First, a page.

(Published in the Bay City Tribune, June 16, 1885)

     The parish meeting of the First Presbyterian church was held on the evening of June 15, at which the annual pew renting took place.   There was a large number present.   During the evening there was a discussion regarding the proposed new church, in which several took part and advanced their views.
     A very pleasant part of the meeting was the response of Judge Albert Miller, on behalf of the congregation, to  
Rev. Dr. Wight's anniversary sermon, delivered on the preceding Sunday.   Following were Judge Miller's remarks:
     OUR DEAR PASTOR - I have been deputed to address you in behalf of the church and congregation and your friends present; but before commencing, I wish to say a few words outside of and preliminary to the subject in hand.  During your long acquaintance with these people you have probably observed a propensity they have, especially the ladies for scattering flowers along the pathway of life.   They omit no opportunity of performing some benevolent act that will conduce to the happiness of those with whom they are associated.   For instance, their efforts in preparing for the anniversaries and gatherings of the church and congregation for social enjoyment, and not long since their benevolence prompted them to give a pleasant surprise to a member of the church by extending to him pleasant greetings and congratulations on the anniversary of his seventy-fifth birthday, and they succeeded so admirably in their undertaking and made such a green spot in the declining years of that individual, that they have determined to extend their greetings to one far more worthy of their attention.  So we now greet and congratulate you on the twentieth anniversary of your pastorate, which has been a pleasant, peaceful, and highly successful one.   Twenty years is a long time, and in these days of unrest and change but few pastors and people in all our broad land have maintained that pleasant relation for so long a period, and among them all I doubt whether there has been one where it has been so pleasant, so peaceful, with so little thought or desire for a change on the part of either party.  You were with us in our poverty and weakness, and to some of other older members of us who had been accustomed to hear complaints from the pulpit on account of an in adequate pecuniary support, it is a wonder how you trusted us so fully in the beginning, but in all these years we have never heard one complaint from that source, and to those who have had a different experience that has been a source of pleasure.  You have rejoiced with us in our prosperity and sympathized with us in our sorrows and afflictions, and you have been unwearied in your efforts to mitigate the sorrows and promote the happiness of your people, and we wish you to feel that you have done your whole duty.   We are satisfied, aye, more than satisfied, for your instructions from the pulpit have been such as few congregations, be they where they may, are permitted to receive.  Your discourses are gems of thought that attract the attention by their brilliancy and retain a hold on the mind by their practical common sense.   We are not only greatly interested in the course of their delivery, but they furnish us food for thought during the week.  Under such preaching we must grow in the knowledge of our Lord and Saviour, Jesus Christ, and if we do not grow in grace it is not your fault.   Your pastorate has been a successful one, for aside from the good it has accomplished, which will take an eternity to reveal, your long continuance with us has redounded to the honor and material prosperity of the church.  Your wise counsels in the presbytery and synod have added to the efficiency of those bodies with which you are connected and have conduced toward extending the gospel to points north, east, and west of us, which were waste places in the wilderness when you commenced your pastorate.   Your residence among us and your efforts for her spiritual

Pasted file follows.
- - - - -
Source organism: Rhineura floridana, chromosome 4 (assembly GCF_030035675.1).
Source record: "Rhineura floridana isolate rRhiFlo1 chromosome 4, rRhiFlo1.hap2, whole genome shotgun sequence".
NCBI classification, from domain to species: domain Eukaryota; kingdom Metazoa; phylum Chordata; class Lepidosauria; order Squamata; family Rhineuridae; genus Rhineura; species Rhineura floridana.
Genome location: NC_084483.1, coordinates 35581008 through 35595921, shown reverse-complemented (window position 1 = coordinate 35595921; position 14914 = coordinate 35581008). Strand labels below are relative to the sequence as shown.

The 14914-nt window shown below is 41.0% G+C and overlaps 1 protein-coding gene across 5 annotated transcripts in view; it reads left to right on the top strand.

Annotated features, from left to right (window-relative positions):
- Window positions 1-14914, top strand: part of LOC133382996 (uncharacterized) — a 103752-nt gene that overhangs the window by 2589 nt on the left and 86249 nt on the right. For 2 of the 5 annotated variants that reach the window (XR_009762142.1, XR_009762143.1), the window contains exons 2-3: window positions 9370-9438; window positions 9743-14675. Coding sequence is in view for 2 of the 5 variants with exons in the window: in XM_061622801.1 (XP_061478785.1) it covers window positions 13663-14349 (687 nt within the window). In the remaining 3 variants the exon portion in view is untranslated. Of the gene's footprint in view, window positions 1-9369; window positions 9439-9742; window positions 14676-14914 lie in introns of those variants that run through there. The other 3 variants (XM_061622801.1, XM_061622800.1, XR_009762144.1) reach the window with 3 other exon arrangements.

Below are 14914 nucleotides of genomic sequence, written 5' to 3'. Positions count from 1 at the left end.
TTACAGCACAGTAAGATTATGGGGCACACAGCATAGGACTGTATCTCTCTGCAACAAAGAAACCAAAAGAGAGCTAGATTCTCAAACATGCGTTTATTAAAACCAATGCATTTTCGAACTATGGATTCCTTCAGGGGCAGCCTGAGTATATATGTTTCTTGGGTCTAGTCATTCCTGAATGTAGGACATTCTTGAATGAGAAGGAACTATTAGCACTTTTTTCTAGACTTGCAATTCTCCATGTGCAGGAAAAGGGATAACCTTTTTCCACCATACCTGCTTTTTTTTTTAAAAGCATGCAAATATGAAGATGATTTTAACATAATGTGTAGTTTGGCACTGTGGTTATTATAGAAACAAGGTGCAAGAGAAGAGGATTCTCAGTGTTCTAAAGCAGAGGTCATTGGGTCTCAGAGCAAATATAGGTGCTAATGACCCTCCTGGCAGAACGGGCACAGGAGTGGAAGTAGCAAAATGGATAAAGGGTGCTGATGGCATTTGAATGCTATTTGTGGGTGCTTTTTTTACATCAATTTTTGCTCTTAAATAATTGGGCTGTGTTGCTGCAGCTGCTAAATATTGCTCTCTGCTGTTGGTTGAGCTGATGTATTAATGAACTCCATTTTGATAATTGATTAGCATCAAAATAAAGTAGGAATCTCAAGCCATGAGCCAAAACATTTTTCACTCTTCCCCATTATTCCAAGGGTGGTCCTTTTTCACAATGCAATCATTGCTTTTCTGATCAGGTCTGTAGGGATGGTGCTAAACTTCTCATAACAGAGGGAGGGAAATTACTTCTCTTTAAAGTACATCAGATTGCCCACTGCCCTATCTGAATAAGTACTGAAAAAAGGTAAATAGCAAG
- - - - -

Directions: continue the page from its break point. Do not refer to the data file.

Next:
moral, and material improvement have redounded to the honor of our new and thriving city.  Your genial, pleasant, and instructive writings serve to adorn American literature.   But these pleasant associations cannot always remain, like time, with us all.   They must sooner or later have an end, and that thought would produce an unmitigated sorrow were it not for the bright hope that brings a full assurance that they will be renewed under far more glorious circumstances, for it is one of the brightest anticipated joys of heaven that we shall meet, know, and be associated in eternity with those who are near and ear to us in time.  Now when the summons shall come that calls you to the Master's presence, we feel that but few of all his servants will be so worthy to receive the welcome plaudit, "Well done, good and faithful servant; thou hast been faithful over a few things, I will make thee ruler over many; enter thou into the joy of thy Lord."
     At the conclusion of the response, Dr. Wight arose and acknowledged his thanks for the very kind word uttered.